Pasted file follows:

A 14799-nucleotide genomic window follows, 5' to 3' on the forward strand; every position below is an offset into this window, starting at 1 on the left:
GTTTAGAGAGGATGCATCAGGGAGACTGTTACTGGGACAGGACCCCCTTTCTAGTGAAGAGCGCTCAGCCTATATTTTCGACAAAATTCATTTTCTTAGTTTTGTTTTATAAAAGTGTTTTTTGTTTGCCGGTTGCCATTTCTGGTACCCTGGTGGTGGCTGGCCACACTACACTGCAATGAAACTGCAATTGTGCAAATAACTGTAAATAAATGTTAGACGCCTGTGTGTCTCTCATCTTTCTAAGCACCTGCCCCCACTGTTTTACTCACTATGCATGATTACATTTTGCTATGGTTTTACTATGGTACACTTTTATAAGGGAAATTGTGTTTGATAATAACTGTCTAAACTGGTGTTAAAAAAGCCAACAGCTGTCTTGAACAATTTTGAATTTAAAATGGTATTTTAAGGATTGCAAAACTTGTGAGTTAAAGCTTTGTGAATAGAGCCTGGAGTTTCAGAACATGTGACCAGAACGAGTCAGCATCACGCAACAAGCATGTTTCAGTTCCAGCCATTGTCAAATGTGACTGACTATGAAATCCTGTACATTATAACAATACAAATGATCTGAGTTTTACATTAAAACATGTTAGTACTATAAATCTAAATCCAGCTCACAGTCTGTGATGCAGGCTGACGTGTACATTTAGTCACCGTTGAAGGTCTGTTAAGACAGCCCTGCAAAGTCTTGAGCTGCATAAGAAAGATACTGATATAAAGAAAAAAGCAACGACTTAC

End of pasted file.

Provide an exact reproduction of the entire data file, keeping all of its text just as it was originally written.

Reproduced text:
A 14799-nucleotide genomic window follows, 5' to 3' on the forward strand; every position below is an offset into this window, starting at 1 on the left:
GTTTAGAGAGGATGCATCAGGGAGACTGTTACTGGGACAGGACCCCCTTTCTAGTGAAGAGCGCTCAGCCTATATTTTCGACAAAATTCATTTTCTTAGTTTTGTTTTATAAAAGTGTTTTTTGTTTGCCGGTTGCCATTTCTGGTACCCTGGTGGTGGCTGGCCACACTACACTGCAATGAAACTGCAATTGTGCAAATAACTGTAAATAAATGTTAGACGCCTGTGTGTCTCTCATCTTTCTAAGCACCTGCCCCCACTGTTTTACTCACTATGCATGATTACATTTTGCTATGGTTTTACTATGGTACACTTTTATAAGGGAAATTGTGTTTGATAATAACTGTCTAAACTGGTGTTAAAAAAGCCAACAGCTGTCTTGAACAATTTTGAATTTAAAATGGTATTTTAAGGATTGCAAAACTTGTGAGTTAAAGCTTTGTGAATAGAGCCTGGAGTTTCAGAACATGTGACCAGAACGAGTCAGCATCACGCAACAAGCATGTTTCAGTTCCAGCCATTGTCAAATGTGACTGACTATGAAATCCTGTACATTATAACAATACAAATGATCTGAGTTTTACATTAAAACATGTTAGTACTATAAATCTAAATCCAGCTCACAGTCTGTGATGCAGGCTGACGTGTACATTTAGTCACCGTTGAAGGTCTGTTAAGACAGCCCTGCAAAGTCTTGAGCTGCATAAGAAAGATACTGATATAAAGAAAAAAGCAACGACTTAC